Ebony Busk: Art with Attitude
Michael Brennan explores the work of this year’s winner of the 40 Under 40 Exhibition, Ebony Busk.
In the last issue of IN Noosa Magazine, I gave a wrap up on the explosion of fresh creativity that is The Bentleys 40 Under 40 Exhibition at the Butter Factory Arts Centre in Cooroy. There were so many exciting new artists to be discovered with First Prize awarded to Caloundra-based artist, Ebony Busk.
Her one-and-a-half by two-metre canvas, titled Jackson, splodged and pushed paint with a casual kind of gesture that at once summarised the fall of light and the structure of the space she depicted, while nailing a kind of detached coolness in the subject of a skater who redefines the usefulness of the civic arena he finds himself in.
Busk paints figures and scenes with an immediacy that makes you feel like you were there. Capturing snippets of youth culture – skateboards and share houses; backyard beers and shared cigarettes – her canvases combine photographic distortion with classical compositions in a way which elevates stolen moments and celebrates beauty, intimacy and vulnerability.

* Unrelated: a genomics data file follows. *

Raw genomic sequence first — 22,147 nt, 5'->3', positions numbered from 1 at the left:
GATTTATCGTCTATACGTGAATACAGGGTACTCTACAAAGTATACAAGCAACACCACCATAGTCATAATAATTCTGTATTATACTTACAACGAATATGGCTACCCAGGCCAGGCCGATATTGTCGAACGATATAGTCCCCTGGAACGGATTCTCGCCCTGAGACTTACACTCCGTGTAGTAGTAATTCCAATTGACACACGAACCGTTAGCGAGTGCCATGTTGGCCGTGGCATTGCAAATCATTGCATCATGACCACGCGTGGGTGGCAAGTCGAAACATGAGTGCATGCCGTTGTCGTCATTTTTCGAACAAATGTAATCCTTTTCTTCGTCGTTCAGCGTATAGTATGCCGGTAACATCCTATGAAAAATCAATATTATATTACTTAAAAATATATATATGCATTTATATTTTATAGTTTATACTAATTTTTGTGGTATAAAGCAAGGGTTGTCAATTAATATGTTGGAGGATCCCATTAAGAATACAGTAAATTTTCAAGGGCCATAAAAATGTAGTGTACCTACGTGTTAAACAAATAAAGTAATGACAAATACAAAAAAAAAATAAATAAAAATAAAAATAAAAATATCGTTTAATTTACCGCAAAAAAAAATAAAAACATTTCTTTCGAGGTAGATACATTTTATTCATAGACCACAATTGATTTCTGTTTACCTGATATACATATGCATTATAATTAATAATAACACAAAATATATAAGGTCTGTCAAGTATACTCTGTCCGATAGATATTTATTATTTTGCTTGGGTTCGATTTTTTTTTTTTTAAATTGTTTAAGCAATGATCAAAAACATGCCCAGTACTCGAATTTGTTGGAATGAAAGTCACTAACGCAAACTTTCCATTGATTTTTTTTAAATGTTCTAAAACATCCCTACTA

Busk typically uses an alla prima approach to her painting, which really just means she paints wet paint into wet paint. But this way of working compounds the sense of immediacy and the feeling that her subjects and scenes are little more than candid moments captured on the fly.
There’s something more to Busk’s paintings though. While the look and feel of the once-removed eye of a camera frames Busk’s work with an almost documentary-style aesthetic, the subjects she turns her attention to are not, themselves passive – regardless of their often nonplussed demeanour.
Attitude and activism course through their posture, their clothing and the spaces they occupy. These are people on the cusp of asserting themselves on the world and they’re not going to settle for the legacy we’ve left for them if it doesn’t suit their vision for how things should or could be.
Combining a bold use of colour – both monochromatic and complimentary – with a dramatic use of light and shade, Busk’s paintings hit us front-on with a cultural realism, relevance and generational insight that’s too often dismissed by those who weren’t invited.
They are paintings very much of a specific time – both in the broader sense of history and in the artist’s life. These kind of works would seem inauthentic if they were painted by someone older. It will be interesting to see how Busk directs her gaze as she moves into the next phases of her practice. Definitely one to watch. @ebonybusk_art